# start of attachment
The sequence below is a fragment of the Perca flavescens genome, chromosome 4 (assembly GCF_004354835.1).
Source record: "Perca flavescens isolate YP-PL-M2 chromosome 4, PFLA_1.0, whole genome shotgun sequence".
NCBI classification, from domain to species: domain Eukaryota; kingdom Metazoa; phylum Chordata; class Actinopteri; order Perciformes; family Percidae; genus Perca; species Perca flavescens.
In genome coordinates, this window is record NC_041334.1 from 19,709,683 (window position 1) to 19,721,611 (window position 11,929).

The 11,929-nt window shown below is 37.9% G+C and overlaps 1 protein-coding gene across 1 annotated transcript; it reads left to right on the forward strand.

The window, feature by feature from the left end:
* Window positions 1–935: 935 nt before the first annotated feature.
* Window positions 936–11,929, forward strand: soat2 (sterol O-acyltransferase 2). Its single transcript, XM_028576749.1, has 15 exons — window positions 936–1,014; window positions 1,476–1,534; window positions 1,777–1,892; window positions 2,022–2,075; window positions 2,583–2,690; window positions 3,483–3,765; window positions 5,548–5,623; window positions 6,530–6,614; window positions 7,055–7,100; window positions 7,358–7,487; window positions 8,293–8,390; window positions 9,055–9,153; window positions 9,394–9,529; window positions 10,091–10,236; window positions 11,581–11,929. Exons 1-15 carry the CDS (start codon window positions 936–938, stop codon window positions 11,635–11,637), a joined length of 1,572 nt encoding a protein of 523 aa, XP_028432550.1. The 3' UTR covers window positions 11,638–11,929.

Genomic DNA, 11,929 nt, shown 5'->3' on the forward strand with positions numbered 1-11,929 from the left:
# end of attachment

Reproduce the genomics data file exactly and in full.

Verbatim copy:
The sequence below is a fragment of the Perca flavescens genome, chromosome 4 (assembly GCF_004354835.1).
Source record: "Perca flavescens isolate YP-PL-M2 chromosome 4, PFLA_1.0, whole genome shotgun sequence".
NCBI classification, from domain to species: domain Eukaryota; kingdom Metazoa; phylum Chordata; class Actinopteri; order Perciformes; family Percidae; genus Perca; species Perca flavescens.
In genome coordinates, this window is record NC_041334.1 from 19,709,683 (window position 1) to 19,721,611 (window position 11,929).

The 11,929-nt window shown below is 37.9% G+C and overlaps 1 protein-coding gene across 1 annotated transcript; it reads left to right on the forward strand.

The window, feature by feature from the left end:
* Window positions 1–935: 935 nt before the first annotated feature.
* Window positions 936–11,929, forward strand: soat2 (sterol O-acyltransferase 2). Its single transcript, XM_028576749.1, has 15 exons — window positions 936–1,014; window positions 1,476–1,534; window positions 1,777–1,892; window positions 2,022–2,075; window positions 2,583–2,690; window positions 3,483–3,765; window positions 5,548–5,623; window positions 6,530–6,614; window positions 7,055–7,100; window positions 7,358–7,487; window positions 8,293–8,390; window positions 9,055–9,153; window positions 9,394–9,529; window positions 10,091–10,236; window positions 11,581–11,929. Exons 1-15 carry the CDS (start codon window positions 936–938, stop codon window positions 11,635–11,637), a joined length of 1,572 nt encoding a protein of 523 aa, XP_028432550.1. The 3' UTR covers window positions 11,638–11,929.

Genomic DNA, 11,929 nt, shown 5'->3' on the forward strand with positions numbered 1-11,929 from the left: